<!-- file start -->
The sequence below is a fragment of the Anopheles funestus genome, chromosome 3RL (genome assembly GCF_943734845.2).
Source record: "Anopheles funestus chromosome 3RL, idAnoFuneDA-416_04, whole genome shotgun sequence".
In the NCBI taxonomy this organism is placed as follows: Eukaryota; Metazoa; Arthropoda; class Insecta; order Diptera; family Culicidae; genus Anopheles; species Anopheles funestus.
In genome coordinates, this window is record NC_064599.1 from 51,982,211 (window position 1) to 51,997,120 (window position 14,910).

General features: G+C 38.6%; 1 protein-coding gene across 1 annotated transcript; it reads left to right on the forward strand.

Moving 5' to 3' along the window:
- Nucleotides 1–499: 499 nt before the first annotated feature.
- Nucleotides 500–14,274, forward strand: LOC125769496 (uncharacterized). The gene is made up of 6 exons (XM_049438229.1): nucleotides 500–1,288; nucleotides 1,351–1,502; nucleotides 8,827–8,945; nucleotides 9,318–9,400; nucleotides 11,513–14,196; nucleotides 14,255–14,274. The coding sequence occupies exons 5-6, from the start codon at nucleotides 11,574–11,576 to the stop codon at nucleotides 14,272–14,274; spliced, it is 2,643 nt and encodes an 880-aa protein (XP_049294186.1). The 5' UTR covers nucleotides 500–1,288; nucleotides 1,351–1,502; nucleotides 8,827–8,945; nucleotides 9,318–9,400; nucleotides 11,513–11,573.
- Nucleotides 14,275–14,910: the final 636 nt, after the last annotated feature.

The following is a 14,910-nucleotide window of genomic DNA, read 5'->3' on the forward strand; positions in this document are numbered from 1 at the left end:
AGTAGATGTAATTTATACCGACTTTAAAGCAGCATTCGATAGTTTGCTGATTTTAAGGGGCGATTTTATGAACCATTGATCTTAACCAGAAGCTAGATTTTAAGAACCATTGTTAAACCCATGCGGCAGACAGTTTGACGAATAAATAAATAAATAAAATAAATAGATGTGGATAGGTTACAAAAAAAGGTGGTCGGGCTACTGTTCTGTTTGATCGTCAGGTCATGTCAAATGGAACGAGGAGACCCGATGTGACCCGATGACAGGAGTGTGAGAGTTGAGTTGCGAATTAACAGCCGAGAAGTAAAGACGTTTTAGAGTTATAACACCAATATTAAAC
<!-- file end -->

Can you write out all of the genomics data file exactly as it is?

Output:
The sequence below is a fragment of the Anopheles funestus genome, chromosome 3RL (genome assembly GCF_943734845.2).
Source record: "Anopheles funestus chromosome 3RL, idAnoFuneDA-416_04, whole genome shotgun sequence".
In the NCBI taxonomy this organism is placed as follows: Eukaryota; Metazoa; Arthropoda; class Insecta; order Diptera; family Culicidae; genus Anopheles; species Anopheles funestus.
In genome coordinates, this window is record NC_064599.1 from 51,982,211 (window position 1) to 51,997,120 (window position 14,910).

General features: G+C 38.6%; 1 protein-coding gene across 1 annotated transcript; it reads left to right on the forward strand.

Moving 5' to 3' along the window:
- Nucleotides 1–499: 499 nt before the first annotated feature.
- Nucleotides 500–14,274, forward strand: LOC125769496 (uncharacterized). The gene is made up of 6 exons (XM_049438229.1): nucleotides 500–1,288; nucleotides 1,351–1,502; nucleotides 8,827–8,945; nucleotides 9,318–9,400; nucleotides 11,513–14,196; nucleotides 14,255–14,274. The coding sequence occupies exons 5-6, from the start codon at nucleotides 11,574–11,576 to the stop codon at nucleotides 14,272–14,274; spliced, it is 2,643 nt and encodes an 880-aa protein (XP_049294186.1). The 5' UTR covers nucleotides 500–1,288; nucleotides 1,351–1,502; nucleotides 8,827–8,945; nucleotides 9,318–9,400; nucleotides 11,513–11,573.
- Nucleotides 14,275–14,910: the final 636 nt, after the last annotated feature.

The following is a 14,910-nucleotide window of genomic DNA, read 5'->3' on the forward strand; positions in this document are numbered from 1 at the left end:
AGTAGATGTAATTTATACCGACTTTAAAGCAGCATTCGATAGTTTGCTGATTTTAAGGGGCGATTTTATGAACCATTGATCTTAACCAGAAGCTAGATTTTAAGAACCATTGTTAAACCCATGCGGCAGACAGTTTGACGAATAAATAAATAAATAAAATAAATAGATGTGGATAGGTTACAAAAAAAGGTGGTCGGGCTACTGTTCTGTTTGATCGTCAGGTCATGTCAAATGGAACGAGGAGACCCGATGTGACCCGATGACAGGAGTGTGAGAGTTGAGTTGCGAATTAACAGCCGAGAAGTAAAGACGTTTTAGAGTTATAACACCAATATTAAAC